As a parent and grandparent, I was very hesitant to watch Rabbit Hole because I knew that it focused on parents who were dealing with the death of their child. After much encouragement from my wife Lauren, and one of our community members (Mark), and with the tragedy in Tucson in the background, we watched the film last night and were absolutely mesmerized.
As a film, the challenge of Rabbit Hole is akin to making the perfect souffle and not letting it fall apart or to performing a high wire act between two skyscrapers without a net. How do you make a film about the most tragic loss any adult can possible imagine and nevertheless inject it with so much love, humanity, humor, and hope that it transcends its challenges and becomes a healing experience? How do you do that? Just ask the film’s young, brilliant director John Cameron Mitchell, its screenwriter David Lindsay-Abaire (brilliantly adapting his own Tony and Pulitzer Award winning play), and stars Nicole Kidman (who also produced the film), Aaron Eckhardt, Dianne Wiest, and a remarkable young actor named Miles Teller. Together, they have created nothing less than a miracle of a film that is not only enthralling and deeply moving but that also will always be available as a beacon of hope and healing to people who have suffered such a tragic loss or who have friends and family members who are dealing with that almost incomprehensible challenge.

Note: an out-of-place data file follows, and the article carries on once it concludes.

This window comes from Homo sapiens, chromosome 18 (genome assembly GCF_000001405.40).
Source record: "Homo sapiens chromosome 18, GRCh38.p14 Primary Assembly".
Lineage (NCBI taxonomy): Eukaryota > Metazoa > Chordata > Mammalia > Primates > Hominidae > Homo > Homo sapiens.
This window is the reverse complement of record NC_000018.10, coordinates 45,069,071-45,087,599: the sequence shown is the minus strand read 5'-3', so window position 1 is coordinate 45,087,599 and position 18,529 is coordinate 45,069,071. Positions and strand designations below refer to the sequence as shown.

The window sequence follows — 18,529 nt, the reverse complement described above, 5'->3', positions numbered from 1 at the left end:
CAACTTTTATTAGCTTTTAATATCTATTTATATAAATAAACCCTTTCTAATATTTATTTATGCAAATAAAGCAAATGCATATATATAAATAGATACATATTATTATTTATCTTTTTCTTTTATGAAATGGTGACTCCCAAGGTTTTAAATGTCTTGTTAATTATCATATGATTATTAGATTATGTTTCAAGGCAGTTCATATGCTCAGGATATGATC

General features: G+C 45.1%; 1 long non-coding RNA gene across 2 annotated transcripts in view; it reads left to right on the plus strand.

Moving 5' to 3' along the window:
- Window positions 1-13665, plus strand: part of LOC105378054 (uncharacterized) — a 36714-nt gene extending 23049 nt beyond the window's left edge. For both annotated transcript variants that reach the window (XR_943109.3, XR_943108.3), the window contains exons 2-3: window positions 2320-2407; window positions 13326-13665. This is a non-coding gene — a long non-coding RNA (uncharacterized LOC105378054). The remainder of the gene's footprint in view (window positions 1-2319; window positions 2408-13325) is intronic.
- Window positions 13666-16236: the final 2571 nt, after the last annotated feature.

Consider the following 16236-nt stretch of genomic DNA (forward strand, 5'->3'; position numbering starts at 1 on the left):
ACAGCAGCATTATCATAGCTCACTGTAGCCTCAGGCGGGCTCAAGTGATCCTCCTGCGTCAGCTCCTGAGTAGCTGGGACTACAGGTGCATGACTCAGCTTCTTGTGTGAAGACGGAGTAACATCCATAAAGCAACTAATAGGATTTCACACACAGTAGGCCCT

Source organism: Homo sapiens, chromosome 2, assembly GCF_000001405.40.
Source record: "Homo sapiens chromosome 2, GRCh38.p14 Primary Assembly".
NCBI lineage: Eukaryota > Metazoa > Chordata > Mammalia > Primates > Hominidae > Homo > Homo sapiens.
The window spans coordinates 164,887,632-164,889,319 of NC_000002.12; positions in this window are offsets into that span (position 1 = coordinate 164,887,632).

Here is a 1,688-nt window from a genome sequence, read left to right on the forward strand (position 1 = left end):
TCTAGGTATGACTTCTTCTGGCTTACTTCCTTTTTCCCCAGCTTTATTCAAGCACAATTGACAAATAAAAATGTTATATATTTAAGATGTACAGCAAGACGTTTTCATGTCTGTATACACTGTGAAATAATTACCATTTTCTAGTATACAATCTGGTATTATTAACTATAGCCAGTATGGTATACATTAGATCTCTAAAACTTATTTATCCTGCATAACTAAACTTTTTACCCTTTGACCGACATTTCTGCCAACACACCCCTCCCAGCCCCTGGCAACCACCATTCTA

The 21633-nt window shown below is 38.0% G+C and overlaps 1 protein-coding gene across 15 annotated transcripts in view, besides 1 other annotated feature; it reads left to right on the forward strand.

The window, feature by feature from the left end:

In the aftermath of the tragic events in Tucson last Saturday, the film takes on so much more added poignance when one considers that the parents of 9 year old Christina Green are now beginning their own experience of the loss of their precious daughter. Ms. Kidman and Mr. Eckhardt play the parents in Rabbit Hole with so much raw emotion and vulnerability that my own mind kept drifting to Chrstina Green’s parents as the film delved into every emotion that grieving parents face, from the challenges in their marriage, to their relationship with each other, to their friends and other family members (most particularly Ms. Wiest whose performance as Ms. Kidman’s mother is so loving and human that it almost defies description), and most searingly, to their moments alone with their personal grief and anger.
When a film comes along that is as brilliant, humane, and ultimately hopeful as Rabbit Hole, it reminds me again of the beauty, dignity, and love that a special film can bring into our lives. I can only hope that those responsible for the making of Rabbit Hole sleep well in the knowledge that they have created a lasting monument to the best and most courageous aspects of our humanity. As such, they deserve our love, respect, and eternal gratitude for making a film that elevates the fragile art form of film making into a state of grace.